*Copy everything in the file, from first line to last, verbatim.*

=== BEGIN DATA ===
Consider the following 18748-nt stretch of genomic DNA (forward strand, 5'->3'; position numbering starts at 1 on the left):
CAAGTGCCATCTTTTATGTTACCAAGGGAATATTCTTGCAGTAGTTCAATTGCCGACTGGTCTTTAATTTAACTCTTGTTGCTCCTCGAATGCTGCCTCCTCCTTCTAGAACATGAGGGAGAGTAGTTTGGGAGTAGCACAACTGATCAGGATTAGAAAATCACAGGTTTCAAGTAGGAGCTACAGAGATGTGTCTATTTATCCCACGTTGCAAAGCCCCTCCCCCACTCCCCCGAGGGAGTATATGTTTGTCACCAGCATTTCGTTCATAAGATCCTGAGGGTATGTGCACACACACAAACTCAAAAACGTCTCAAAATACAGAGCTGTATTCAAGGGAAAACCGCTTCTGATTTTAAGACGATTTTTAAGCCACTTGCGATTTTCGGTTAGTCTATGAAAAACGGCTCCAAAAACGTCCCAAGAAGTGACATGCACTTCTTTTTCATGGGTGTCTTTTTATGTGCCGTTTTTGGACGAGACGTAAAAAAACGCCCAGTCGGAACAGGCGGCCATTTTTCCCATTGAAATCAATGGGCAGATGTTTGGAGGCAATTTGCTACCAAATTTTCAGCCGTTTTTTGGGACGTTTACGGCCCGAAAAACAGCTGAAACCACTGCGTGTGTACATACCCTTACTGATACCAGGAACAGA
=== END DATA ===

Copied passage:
Consider the following 18748-nt stretch of genomic DNA (forward strand, 5'->3'; position numbering starts at 1 on the left):
CAAGTGCCATCTTTTATGTTACCAAGGGAATATTCTTGCAGTAGTTCAATTGCCGACTGGTCTTTAATTTAACTCTTGTTGCTCCTCGAATGCTGCCTCCTCCTTCTAGAACATGAGGGAGAGTAGTTTGGGAGTAGCACAACTGATCAGGATTAGAAAATCACAGGTTTCAAGTAGGAGCTACAGAGATGTGTCTATTTATCCCACGTTGCAAAGCCCCTCCCCCACTCCCCCGAGGGAGTATATGTTTGTCACCAGCATTTCGTTCATAAGATCCTGAGGGTATGTGCACACACACAAACTCAAAAACGTCTCAAAATACAGAGCTGTATTCAAGGGAAAACCGCTTCTGATTTTAAGACGATTTTTAAGCCACTTGCGATTTTCGGTTAGTCTATGAAAAACGGCTCCAAAAACGTCCCAAGAAGTGACATGCACTTCTTTTTCATGGGTGTCTTTTTATGTGCCGTTTTTGGACGAGACGTAAAAAAACGCCCAGTCGGAACAGGCGGCCATTTTTCCCATTGAAATCAATGGGCAGATGTTTGGAGGCAATTTGCTACCAAATTTTCAGCCGTTTTTTGGGACGTTTACGGCCCGAAAAACAGCTGAAACCACTGCGTGTGTACATACCCTTACTGATACCAGGAACAGA